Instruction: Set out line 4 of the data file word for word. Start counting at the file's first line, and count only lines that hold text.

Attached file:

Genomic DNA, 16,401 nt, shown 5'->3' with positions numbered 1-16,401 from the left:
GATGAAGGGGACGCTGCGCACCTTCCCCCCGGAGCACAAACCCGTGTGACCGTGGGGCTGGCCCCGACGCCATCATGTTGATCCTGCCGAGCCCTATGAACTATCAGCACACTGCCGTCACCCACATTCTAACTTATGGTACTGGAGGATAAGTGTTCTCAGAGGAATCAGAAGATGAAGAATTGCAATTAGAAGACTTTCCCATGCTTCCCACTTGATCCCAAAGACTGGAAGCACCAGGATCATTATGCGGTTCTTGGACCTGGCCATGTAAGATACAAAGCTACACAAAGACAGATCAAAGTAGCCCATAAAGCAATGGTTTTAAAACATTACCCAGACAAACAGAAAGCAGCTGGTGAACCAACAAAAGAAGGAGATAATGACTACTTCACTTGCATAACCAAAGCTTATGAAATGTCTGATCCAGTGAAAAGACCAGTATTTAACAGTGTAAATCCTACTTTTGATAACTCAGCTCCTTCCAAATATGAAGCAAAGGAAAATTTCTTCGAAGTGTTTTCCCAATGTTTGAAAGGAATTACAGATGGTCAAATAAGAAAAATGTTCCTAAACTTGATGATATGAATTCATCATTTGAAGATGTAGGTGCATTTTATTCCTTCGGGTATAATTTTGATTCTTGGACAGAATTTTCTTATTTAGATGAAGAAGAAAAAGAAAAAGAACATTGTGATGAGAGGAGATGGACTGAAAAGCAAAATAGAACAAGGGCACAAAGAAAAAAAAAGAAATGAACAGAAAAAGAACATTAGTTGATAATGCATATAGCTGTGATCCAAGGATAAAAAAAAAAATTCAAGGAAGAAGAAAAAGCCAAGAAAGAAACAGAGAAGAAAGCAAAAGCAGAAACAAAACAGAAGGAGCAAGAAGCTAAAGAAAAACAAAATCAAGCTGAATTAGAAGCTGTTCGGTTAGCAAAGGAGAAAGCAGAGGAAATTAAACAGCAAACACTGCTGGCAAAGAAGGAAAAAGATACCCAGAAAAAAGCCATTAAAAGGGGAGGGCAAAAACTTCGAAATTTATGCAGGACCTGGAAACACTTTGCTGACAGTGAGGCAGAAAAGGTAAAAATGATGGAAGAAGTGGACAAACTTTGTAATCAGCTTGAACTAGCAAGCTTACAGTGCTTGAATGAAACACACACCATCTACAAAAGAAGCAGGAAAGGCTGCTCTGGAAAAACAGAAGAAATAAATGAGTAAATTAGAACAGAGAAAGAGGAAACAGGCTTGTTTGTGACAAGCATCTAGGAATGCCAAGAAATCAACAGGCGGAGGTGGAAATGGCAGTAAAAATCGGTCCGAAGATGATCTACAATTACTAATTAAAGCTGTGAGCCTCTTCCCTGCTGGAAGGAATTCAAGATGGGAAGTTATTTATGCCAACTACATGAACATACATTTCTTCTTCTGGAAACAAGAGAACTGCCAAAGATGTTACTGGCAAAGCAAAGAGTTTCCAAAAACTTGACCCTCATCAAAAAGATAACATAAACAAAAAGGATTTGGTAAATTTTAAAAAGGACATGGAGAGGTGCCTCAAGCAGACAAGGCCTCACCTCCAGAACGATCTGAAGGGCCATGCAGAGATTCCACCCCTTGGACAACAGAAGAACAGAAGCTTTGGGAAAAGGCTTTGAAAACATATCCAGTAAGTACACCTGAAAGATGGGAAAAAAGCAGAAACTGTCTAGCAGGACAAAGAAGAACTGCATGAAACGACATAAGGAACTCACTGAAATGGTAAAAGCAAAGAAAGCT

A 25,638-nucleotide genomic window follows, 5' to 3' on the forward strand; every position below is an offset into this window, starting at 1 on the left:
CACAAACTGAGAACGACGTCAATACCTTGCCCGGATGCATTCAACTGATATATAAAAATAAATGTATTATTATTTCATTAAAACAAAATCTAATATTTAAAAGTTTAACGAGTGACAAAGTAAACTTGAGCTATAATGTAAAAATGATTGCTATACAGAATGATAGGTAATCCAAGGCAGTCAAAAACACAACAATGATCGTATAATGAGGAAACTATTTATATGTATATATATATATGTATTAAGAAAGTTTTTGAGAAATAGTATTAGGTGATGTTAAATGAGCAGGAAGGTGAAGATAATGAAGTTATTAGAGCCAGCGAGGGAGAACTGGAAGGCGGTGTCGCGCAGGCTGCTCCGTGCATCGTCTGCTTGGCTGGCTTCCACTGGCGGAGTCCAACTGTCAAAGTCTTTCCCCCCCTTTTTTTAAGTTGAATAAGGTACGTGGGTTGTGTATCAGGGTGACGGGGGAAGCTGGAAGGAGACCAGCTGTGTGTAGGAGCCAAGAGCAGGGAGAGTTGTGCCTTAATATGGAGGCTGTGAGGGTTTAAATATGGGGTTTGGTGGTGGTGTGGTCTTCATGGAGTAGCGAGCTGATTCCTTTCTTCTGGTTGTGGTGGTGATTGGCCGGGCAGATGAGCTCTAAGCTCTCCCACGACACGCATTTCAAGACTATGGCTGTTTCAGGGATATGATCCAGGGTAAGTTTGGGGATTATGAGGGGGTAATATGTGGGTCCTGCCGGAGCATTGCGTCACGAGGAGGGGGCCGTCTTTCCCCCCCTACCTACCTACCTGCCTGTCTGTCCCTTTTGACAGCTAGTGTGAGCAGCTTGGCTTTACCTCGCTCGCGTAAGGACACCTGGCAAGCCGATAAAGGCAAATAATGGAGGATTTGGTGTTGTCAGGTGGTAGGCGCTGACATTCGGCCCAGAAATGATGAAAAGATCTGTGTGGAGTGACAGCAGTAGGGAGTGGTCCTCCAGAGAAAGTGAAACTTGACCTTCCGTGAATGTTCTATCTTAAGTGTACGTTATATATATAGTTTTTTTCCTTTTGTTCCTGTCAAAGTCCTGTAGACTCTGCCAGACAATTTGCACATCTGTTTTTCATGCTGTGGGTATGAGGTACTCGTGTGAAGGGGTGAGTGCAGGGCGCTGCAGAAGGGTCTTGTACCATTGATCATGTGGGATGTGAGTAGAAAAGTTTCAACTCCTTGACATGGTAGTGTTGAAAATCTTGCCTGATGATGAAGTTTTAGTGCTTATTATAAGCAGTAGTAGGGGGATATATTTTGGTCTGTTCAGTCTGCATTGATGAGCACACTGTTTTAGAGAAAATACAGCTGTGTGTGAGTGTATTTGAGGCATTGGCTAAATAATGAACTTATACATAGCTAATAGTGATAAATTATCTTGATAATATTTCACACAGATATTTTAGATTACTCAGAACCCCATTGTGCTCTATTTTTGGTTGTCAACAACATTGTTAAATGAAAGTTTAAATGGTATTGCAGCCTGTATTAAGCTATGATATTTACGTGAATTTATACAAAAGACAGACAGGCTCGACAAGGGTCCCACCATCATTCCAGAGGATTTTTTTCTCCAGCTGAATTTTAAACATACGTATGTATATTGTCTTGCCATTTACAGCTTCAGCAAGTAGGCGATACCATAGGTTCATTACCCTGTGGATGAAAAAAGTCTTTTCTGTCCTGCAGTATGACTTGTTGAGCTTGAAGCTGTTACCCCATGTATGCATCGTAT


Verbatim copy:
CACAAACTGAGAACGACGTCAATACCTTGCCCGGATGCATTCAACTGATATATAAAAATAAATGTATTATTATTTCATTAAAACAAAATCTAATATTTAAAAGTTTAACGAGTGACAAAGTAAACTTGAGCTATAATGTAAAAATGATTGCTATACAGAATGATAGGTAATCCAAGGCAGTCAAAAACACAACAATGATCGTATAATGAGGAAACTATTTATATGTATATATATATATGTATTAAGAAAGTTTTTGAGAAATAGTATTAGGTGATGTTAAATGAGCAGGAAGGTGAAGATAATGAAGTTATTAGAGCCAGCGAGGGAGAACTGGAAGGCGGTGTCGCGCAGGCTGCTCCGTGCATCGTCTGCTTGGCTGGCTTCCACTGGCGGAGTCCAACTGTCAAAGTCTTTCCCCCCCTTTTTTTAAGTTGAATAAGGTACGTGGGTTGTGTATCAGGGTGACGGGGGAAGCTGGAAGGAGACCAGCTGTGTGTAGGAGCCAAGAGCAGGGAGAGTTGTGCCTTAATATGGAGGCTGTGAGGGTTTAAATATGGGGTTTGGTGGTGGTGTGGTCTTCATGGAGTAGCGAGCTGATTCCTTTCTTCTGGTTGTGGTGGTGATTGGCCGGGCAGATGAGCTCTAAGCTCTCCCACGACACGCATTTCAAGACTATGGCTGTTTCAGGGATATGATCCAGGGTAAGTTTGGGGATTATGAGGGGGTAATATGTGGGTCCTGCCGGAGCATTGCGTCACGAGGAGGGGGCCGTCTTTCCCCCCCTACCTACCTACCTGCCTGTCTGTCCCTTTTGACAGCTAGTGTGAGCAGCTTGGCTTTACCTCGCTCGCGTAAGGACACCTGGCAAGCCGATAAAGGCAAATAATGGAGGATTTGGTGTTGTCAGGTGGTAGGCGCTGACATTCGGCCCAGAAATGATGAAAAGATCTGTGTGGAGTGACAGCAGTAGGGAGTGGTCCTCCAGAGAAAGTGAAACTTGACCTTCCGTGAATGTTCTATCTTAAGTGTACGTTATATATATAGTTTTTTTCCTTTTGTTCCTGTCAAAGTCCTGTAGACTCTGCCAGACAATTTGCACATCTGTTTTTCATGCTGTGGGTATGAGGTACTCGTGTGAAGGGGTGAGTGCAGGGCGCTGCAGAAGGGTCTTGTACCATTGATCATGTGGGATGTGAGTAGAAAAGTTTCAACTCCTTGACATGGTAGTGTTGAAAATCTTGCCTGATGATGAAGTTTTAGTGCTTATTATAAGCAGTAGTAGGGGGATATATTTTGGTCTGTTCAGTCTGCATTGATGAGCACACTGTTTTAGAGAAAATACAGCTGTGTGTGAGTGTATTTGAGGCATTGGCTAAATAATGAACTTATACATAGCTAATAGTGATAAATTATCTTGATAATATTTCACACAGATATTTTAGATTACTCAGAACCCCATTGTGCTCTATTTTTGGTTGTCAACAACATTGTTAAATGAAAGTTTAAATGGTATTGCAGCCTGTATTAAGCTATGATATTTACGTGAATTTATACAAAAGACAGACAGGCTCGACAAGGGTCCCACCATCATTCCAGAGGATTTTTTTCTCCAGCTGAATTTTAAACATACGTATGTATATTGTCTTGCCATTTACAGCTTCAGCAAGTAGGCGATACCATAGGTTCATTACCCTGTGGATGAAAAAAGTCTTTTCTGTCCTGCAGTATGACTTGTTGAGCTTGAAGCTGTTACCCCATGTATGCATCGTAT